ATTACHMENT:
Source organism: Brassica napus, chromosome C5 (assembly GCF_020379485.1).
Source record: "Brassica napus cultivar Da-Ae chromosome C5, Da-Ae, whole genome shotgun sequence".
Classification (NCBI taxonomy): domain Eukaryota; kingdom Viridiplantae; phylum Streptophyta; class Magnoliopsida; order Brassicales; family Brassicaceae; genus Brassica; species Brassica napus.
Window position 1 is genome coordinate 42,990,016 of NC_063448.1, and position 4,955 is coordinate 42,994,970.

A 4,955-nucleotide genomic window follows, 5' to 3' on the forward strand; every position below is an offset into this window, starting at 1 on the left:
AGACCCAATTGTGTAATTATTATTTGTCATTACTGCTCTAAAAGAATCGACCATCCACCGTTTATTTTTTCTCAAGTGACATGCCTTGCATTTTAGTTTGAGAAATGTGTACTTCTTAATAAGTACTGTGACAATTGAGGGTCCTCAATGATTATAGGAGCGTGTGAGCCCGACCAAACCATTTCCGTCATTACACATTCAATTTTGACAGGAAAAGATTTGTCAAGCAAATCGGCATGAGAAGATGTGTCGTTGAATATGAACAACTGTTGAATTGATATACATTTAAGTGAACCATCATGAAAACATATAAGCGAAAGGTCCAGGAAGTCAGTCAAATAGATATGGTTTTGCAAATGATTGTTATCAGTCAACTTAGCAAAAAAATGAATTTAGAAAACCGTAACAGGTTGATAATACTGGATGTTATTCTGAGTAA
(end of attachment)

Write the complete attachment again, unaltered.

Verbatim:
Source organism: Brassica napus, chromosome C5 (assembly GCF_020379485.1).
Source record: "Brassica napus cultivar Da-Ae chromosome C5, Da-Ae, whole genome shotgun sequence".
Classification (NCBI taxonomy): domain Eukaryota; kingdom Viridiplantae; phylum Streptophyta; class Magnoliopsida; order Brassicales; family Brassicaceae; genus Brassica; species Brassica napus.
Window position 1 is genome coordinate 42,990,016 of NC_063448.1, and position 4,955 is coordinate 42,994,970.

A 4,955-nucleotide genomic window follows, 5' to 3' on the forward strand; every position below is an offset into this window, starting at 1 on the left:
AGACCCAATTGTGTAATTATTATTTGTCATTACTGCTCTAAAAGAATCGACCATCCACCGTTTATTTTTTCTCAAGTGACATGCCTTGCATTTTAGTTTGAGAAATGTGTACTTCTTAATAAGTACTGTGACAATTGAGGGTCCTCAATGATTATAGGAGCGTGTGAGCCCGACCAAACCATTTCCGTCATTACACATTCAATTTTGACAGGAAAAGATTTGTCAAGCAAATCGGCATGAGAAGATGTGTCGTTGAATATGAACAACTGTTGAATTGATATACATTTAAGTGAACCATCATGAAAACATATAAGCGAAAGGTCCAGGAAGTCAGTCAAATAGATATGGTTTTGCAAATGATTGTTATCAGTCAACTTAGCAAAAAAATGAATTTAGAAAACCGTAACAGGTTGATAATACTGGATGTTATTCTGAGTAA